While awaiting trial, Stomps made phone calls from jail. He was anxious to find Froggy, he wanted to get messages to him. At his trial a year later, some of Stomps’ recorded calls were played for a jury.
In a call dated April 10, inmate Stomps had to explain his directions to one man: “She’s the one who’s best friends with Froggy, fool... if you can get in contact with her, if she can get in contact with that fool, tell him to drop the fucking charges.” Stomps mistakenly seemed to believe that Froggy had the ability to make the charges against him disappear.
Stomps was able to exert some influence, apparently, even while in jail. He did put out directions, and was able to receive information too.
In May, four weeks after Stomps was arrested, one female was able to make contact with Froggy, she was able to pass along a message. They communicated through Snapchat.
The woman sent: “What happen u went mia…” Missing in action. And “Text me when u get a chance.”
Froggy responded, he denied that he said anything: “Honestly I haven’t spoken to anyone…”
During their back-and-forth, the woman warned Froggy: “Just be safe man and dont fuck with no body everybody is grimmy….”
A year later, a prosecutor claimed that Stomps was able to cause persons to move around in the jail system, this so he could get a loyal homie into a cell next to somebody who needed a message. On one of the recorded phone calls, Stomps says, “Tell that mother fucker to take no fucking deals... that he needs to quit with what, with what, uh, he was thinking, and saying aloud, you know what I mean?”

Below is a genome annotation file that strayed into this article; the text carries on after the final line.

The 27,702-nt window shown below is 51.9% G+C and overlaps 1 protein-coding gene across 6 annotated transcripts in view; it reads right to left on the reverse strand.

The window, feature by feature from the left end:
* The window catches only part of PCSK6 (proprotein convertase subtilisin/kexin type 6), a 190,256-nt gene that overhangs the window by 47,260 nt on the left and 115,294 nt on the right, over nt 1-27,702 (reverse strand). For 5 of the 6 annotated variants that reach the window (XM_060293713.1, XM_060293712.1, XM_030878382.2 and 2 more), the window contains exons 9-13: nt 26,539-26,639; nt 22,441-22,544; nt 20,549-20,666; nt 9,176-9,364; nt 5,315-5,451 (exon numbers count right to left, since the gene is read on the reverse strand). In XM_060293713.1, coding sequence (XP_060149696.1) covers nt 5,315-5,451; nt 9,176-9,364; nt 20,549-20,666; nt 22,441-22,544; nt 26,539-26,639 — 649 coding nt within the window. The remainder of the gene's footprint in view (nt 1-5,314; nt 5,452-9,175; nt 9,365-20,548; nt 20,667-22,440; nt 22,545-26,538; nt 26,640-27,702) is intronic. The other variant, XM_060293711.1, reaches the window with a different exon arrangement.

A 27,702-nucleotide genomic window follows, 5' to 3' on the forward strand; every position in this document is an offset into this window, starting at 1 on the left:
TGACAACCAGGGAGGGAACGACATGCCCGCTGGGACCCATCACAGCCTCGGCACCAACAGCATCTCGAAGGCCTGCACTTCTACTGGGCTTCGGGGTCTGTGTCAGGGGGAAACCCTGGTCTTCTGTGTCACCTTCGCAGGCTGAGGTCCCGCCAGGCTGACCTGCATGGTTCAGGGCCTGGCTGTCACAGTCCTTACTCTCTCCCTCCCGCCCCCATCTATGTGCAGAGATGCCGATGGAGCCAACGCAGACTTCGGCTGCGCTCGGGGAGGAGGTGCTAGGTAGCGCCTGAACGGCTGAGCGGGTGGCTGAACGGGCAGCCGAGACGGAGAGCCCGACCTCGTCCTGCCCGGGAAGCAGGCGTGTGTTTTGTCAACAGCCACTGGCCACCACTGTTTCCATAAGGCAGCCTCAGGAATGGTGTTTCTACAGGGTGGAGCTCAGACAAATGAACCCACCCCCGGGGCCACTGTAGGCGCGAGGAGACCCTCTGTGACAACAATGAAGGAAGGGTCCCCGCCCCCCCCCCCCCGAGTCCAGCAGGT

In other calls, Stomps sent out messages to “clean it up” and “knock it off.” The prosecutor told the jury that this actually means “stop talking to investigators.”
In one phone conversation, a female said to Stomps, “Hey did I tell you that [Froggy] called me?”
Stomps replied, “Oh yeah? What’d he say?”
Female, “He’s like, ‘Hey, let Stomps know that I’m in, um, right there in Chula Vista.’”
But Stomps was already aware of this, because he replied in a bored tone, “Yeah, he’s in South Bay 4.”
This conversation was alarming to law enforcement, who listened to jail calls. It meant that Stomps the shot-caller was already able to arrange a homie into a jail cell directly next to a person who needed quieting. Law enforcement immediately directed jailers to move that inmate to another location. It was remarkable that Stomps was aware of exactly who was in what cell, down to the exact module number.